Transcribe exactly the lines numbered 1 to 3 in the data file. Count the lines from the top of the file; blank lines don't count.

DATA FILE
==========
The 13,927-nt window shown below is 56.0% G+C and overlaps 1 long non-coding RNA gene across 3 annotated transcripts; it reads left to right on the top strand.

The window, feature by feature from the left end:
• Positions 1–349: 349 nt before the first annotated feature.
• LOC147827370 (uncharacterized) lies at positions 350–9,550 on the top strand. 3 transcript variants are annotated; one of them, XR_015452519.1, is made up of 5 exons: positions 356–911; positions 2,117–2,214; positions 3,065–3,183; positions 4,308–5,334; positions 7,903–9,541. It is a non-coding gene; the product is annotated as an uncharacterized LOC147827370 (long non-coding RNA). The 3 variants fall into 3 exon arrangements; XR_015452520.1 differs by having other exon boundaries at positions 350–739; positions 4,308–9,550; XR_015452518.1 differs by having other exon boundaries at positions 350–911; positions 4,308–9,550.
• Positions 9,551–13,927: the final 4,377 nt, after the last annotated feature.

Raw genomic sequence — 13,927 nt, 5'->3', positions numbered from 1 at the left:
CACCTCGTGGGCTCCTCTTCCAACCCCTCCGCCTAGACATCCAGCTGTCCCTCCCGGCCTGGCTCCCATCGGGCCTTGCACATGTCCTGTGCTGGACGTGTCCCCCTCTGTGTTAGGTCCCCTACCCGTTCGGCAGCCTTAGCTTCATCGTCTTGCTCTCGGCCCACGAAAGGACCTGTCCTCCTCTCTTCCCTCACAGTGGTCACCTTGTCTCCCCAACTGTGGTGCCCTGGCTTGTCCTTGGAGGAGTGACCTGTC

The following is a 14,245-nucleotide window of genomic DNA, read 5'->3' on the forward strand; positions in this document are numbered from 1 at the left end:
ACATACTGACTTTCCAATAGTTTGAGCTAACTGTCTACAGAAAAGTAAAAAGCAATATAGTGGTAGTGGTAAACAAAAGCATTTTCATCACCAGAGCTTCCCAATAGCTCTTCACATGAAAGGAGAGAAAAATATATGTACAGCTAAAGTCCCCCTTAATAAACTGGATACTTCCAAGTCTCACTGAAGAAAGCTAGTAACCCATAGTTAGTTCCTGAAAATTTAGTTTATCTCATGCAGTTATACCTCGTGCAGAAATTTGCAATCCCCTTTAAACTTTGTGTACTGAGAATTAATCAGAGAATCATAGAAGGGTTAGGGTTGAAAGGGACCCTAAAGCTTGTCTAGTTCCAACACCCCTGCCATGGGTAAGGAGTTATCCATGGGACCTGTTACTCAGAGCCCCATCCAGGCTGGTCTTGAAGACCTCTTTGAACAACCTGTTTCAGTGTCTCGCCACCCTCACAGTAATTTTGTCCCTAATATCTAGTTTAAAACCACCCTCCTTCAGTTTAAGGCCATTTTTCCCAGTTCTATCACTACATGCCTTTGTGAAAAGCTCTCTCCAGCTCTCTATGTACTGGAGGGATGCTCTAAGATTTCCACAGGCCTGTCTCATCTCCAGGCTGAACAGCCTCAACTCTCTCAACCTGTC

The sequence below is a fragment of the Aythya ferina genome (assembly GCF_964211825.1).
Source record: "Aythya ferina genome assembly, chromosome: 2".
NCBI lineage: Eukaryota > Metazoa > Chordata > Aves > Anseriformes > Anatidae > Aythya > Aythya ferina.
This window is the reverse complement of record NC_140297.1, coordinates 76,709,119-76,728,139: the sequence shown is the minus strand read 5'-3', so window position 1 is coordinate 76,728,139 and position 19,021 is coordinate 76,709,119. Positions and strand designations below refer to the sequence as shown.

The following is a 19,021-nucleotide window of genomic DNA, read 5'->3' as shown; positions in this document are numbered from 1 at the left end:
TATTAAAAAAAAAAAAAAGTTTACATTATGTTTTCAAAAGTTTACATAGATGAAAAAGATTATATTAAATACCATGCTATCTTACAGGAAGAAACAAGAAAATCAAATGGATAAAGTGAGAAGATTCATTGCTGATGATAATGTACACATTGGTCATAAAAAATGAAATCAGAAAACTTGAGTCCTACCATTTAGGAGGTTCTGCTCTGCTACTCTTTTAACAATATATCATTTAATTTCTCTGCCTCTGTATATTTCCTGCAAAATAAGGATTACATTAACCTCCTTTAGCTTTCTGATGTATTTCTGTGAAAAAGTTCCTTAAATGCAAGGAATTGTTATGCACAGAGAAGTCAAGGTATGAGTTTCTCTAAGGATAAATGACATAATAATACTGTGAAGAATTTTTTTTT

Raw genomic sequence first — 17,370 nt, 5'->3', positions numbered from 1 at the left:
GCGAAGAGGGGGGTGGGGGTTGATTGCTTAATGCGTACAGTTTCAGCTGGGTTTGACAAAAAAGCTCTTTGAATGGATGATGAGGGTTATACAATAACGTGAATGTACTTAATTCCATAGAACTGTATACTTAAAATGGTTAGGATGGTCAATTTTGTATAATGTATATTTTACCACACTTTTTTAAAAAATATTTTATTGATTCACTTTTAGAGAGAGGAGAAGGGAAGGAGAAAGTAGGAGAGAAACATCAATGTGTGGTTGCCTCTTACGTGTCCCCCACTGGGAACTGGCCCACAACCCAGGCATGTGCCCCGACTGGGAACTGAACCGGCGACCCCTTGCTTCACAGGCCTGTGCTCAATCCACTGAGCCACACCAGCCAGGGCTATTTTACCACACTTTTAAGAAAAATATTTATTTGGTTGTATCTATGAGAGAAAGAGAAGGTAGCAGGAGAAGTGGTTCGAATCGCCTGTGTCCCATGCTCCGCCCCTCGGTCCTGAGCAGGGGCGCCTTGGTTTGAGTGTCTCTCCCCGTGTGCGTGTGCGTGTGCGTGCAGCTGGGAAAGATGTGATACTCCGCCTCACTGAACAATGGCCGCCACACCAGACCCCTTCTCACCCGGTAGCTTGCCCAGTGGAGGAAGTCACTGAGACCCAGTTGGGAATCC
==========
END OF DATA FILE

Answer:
The 13,927-nt window shown below is 56.0% G+C and overlaps 1 long non-coding RNA gene across 3 annotated transcripts; it reads left to right on the top strand.

The window, feature by feature from the left end:
• Positions 1–349: 349 nt before the first annotated feature.